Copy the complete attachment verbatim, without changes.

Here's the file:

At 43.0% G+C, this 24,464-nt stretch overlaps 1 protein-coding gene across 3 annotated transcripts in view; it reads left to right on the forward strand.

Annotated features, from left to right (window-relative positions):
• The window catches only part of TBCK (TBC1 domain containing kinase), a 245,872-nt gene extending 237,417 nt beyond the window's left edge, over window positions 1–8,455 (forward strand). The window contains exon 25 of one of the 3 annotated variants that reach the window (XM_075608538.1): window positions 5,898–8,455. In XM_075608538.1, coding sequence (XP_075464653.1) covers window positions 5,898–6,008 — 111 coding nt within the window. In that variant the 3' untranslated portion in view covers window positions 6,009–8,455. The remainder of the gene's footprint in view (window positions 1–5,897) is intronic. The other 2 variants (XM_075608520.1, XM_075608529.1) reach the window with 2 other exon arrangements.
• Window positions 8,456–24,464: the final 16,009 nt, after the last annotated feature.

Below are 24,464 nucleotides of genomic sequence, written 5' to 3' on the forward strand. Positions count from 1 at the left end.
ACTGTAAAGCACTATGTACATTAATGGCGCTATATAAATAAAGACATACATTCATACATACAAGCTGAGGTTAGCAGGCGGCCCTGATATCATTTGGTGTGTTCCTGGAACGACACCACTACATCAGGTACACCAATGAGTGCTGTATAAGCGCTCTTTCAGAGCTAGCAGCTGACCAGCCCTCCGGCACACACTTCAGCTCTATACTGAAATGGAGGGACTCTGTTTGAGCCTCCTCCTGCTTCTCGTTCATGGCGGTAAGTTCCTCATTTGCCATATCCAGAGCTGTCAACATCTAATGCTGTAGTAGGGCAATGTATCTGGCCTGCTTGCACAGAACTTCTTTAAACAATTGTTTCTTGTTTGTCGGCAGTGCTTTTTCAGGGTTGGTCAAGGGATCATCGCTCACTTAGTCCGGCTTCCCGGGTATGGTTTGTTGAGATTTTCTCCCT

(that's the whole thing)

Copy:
At 43.0% G+C, this 24,464-nt stretch overlaps 1 protein-coding gene across 3 annotated transcripts in view; it reads left to right on the forward strand.

Annotated features, from left to right (window-relative positions):
• The window catches only part of TBCK (TBC1 domain containing kinase), a 245,872-nt gene extending 237,417 nt beyond the window's left edge, over window positions 1–8,455 (forward strand). The window contains exon 25 of one of the 3 annotated variants that reach the window (XM_075608538.1): window positions 5,898–8,455. In XM_075608538.1, coding sequence (XP_075464653.1) covers window positions 5,898–6,008 — 111 coding nt within the window. In that variant the 3' untranslated portion in view covers window positions 6,009–8,455. The remainder of the gene's footprint in view (window positions 1–5,897) is intronic. The other 2 variants (XM_075608520.1, XM_075608529.1) reach the window with 2 other exon arrangements.
• Window positions 8,456–24,464: the final 16,009 nt, after the last annotated feature.

Below are 24,464 nucleotides of genomic sequence, written 5' to 3' on the forward strand. Positions count from 1 at the left end.
ACTGTAAAGCACTATGTACATTAATGGCGCTATATAAATAAAGACATACATTCATACATACAAGCTGAGGTTAGCAGGCGGCCCTGATATCATTTGGTGTGTTCCTGGAACGACACCACTACATCAGGTACACCAATGAGTGCTGTATAAGCGCTCTTTCAGAGCTAGCAGCTGACCAGCCCTCCGGCACACACTTCAGCTCTATACTGAAATGGAGGGACTCTGTTTGAGCCTCCTCCTGCTTCTCGTTCATGGCGGTAAGTTCCTCATTTGCCATATCCAGAGCTGTCAACATCTAATGCTGTAGTAGGGCAATGTATCTGGCCTGCTTGCACAGAACTTCTTTAAACAATTGTTTCTTGTTTGTCGGCAGTGCTTTTTCAGGGTTGGTCAAGGGATCATCGCTCACTTAGTCCGGCTTCCCGGGTATGGTTTGTTGAGATTTTCTCCCT